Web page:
Enforcement actions relating to data privacy often get enforced by administrative agencies under State and Federal Unfair Competition Laws. Enforcement actions against companies that fail to meet their commitments to consumers are a common occurrence.
Comcast’s recent $33,000,000 settlement with the California Attorney General is a good example of how state agencies will take administrative action against companies who tell customers one thing and then do something else. Between 2010 and 2012, Comcast mistakenly published the directory information of VoIP customers that had paid Comcast not to list them. The first cause of action in the complaint against Comcast was for a violation of California’s unfair competition law: Comcast broke its promise to its customers that it would not publish directory listing information.
The Federal Trade Commission often uses its enforcement authority over unfair and deceptive business practices to pursue companies that do not fulfill their privacy commitments. A recent example of this is the Commissions complaint against Nomi Technologies. Nomi Technologies tracked mobile devices in participating retail locations, which could generate data on the duration and frequency of customers entering the location and their shopping habits. The FTC’s complaint alleged that Nomi failed to meet two commitments: (1) that customers would be informed as to which retail locations used Nomi’s service, and (2) that customers would be able to opt out of the tracking at the participating retail locations. The FTC obtained a 20-year monitoring agreement over Nomi.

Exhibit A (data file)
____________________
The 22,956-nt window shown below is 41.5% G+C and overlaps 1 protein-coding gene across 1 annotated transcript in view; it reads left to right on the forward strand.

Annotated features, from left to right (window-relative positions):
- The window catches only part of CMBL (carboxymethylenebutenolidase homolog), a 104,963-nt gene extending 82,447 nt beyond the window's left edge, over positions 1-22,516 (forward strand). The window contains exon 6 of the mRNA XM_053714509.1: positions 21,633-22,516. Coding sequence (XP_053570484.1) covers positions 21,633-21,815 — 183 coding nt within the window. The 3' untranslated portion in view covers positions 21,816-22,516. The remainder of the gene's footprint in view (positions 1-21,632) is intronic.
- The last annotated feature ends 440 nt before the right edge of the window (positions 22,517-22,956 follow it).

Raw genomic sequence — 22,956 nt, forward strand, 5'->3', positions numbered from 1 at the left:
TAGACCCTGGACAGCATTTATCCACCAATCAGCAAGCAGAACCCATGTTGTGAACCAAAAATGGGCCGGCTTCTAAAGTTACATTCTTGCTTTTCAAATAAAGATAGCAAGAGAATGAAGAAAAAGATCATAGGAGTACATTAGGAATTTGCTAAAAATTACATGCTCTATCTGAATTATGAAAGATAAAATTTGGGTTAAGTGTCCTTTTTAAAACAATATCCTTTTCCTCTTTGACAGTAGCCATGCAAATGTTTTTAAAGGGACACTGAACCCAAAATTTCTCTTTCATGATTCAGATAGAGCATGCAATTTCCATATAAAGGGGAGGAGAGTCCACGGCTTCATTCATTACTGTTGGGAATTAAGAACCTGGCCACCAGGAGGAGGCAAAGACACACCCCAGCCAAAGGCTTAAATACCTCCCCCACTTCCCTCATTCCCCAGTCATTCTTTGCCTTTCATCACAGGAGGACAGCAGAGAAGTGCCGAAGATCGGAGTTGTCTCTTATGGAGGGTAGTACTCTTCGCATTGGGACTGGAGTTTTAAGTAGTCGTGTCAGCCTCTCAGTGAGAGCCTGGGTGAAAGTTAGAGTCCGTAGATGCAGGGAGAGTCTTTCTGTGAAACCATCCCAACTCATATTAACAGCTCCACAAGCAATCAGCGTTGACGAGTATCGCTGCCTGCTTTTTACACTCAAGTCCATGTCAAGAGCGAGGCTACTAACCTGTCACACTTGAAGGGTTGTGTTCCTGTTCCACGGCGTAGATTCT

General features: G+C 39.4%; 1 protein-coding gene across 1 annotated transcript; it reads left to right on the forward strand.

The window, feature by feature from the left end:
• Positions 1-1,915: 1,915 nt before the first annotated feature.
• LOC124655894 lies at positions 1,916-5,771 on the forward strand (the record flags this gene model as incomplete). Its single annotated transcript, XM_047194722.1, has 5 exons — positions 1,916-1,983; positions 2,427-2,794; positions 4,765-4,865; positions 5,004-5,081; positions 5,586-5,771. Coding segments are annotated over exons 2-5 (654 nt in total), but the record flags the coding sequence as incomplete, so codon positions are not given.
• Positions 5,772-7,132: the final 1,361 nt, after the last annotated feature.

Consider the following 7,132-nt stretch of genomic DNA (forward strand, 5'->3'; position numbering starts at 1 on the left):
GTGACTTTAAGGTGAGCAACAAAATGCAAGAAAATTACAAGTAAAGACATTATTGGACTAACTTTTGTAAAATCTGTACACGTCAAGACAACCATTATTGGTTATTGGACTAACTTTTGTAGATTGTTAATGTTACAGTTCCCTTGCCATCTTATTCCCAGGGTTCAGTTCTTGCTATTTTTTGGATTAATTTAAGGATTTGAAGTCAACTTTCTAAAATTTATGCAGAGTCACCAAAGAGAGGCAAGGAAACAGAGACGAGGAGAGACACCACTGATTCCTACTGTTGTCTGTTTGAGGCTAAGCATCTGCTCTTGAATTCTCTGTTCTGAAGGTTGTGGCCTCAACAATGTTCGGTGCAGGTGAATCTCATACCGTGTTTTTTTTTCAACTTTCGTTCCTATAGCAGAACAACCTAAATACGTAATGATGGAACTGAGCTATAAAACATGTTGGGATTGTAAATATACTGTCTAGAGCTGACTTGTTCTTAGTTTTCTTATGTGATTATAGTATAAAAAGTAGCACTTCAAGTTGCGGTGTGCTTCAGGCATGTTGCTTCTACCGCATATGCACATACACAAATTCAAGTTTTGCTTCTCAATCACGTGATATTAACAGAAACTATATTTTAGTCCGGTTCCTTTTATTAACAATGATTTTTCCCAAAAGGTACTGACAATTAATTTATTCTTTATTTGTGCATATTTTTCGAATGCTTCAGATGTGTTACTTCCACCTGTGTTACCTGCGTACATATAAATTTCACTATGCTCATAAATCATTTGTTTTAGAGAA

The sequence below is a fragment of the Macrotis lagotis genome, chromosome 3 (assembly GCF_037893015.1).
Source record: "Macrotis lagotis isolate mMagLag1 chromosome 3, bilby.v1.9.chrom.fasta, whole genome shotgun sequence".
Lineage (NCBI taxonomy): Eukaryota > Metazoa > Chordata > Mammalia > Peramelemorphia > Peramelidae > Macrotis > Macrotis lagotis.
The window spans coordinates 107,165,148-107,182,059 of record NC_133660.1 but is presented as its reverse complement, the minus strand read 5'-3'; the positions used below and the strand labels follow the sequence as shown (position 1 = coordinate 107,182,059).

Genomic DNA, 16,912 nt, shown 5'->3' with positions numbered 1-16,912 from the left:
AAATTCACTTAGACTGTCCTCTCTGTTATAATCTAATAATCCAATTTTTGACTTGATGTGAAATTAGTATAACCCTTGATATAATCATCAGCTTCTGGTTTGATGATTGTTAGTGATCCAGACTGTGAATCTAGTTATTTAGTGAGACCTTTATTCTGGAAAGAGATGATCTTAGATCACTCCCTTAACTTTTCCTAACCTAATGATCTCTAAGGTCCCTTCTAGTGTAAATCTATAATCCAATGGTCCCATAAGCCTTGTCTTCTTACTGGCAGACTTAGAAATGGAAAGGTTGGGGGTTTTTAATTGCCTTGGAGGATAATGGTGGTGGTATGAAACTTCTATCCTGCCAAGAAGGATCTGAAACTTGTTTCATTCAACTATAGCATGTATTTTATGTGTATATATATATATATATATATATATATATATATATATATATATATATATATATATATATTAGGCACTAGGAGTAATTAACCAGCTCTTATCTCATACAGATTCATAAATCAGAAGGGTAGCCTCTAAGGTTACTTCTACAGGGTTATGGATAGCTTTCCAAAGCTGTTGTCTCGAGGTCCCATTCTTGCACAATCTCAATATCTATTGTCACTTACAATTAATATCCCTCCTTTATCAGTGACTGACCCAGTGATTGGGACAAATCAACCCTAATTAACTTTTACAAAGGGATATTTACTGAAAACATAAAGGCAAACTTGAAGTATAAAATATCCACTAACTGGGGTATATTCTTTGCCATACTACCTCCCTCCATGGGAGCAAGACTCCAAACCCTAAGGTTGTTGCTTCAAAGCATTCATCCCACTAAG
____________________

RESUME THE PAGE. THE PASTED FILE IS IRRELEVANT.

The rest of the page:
A recent FTC update shows a group of thirteen companies caught claiming that they were certified under the US-EU Safe Harbor in their privacy policies when, in fact, their certifications had lapsed or they were not certified at all. Another group of six companies faced similar charges in 2009.
Intentional wrongdoing is not the centerpiece of these charges. The Comcast complaint alleges that the disclosures were the result of a technical mistake, and the Nomi Complaint does not claim that the company was intentionally deceiving consumers. Regardless, these agencies have made it clear that companies will be held responsible for failing to keep commitments they make to the public.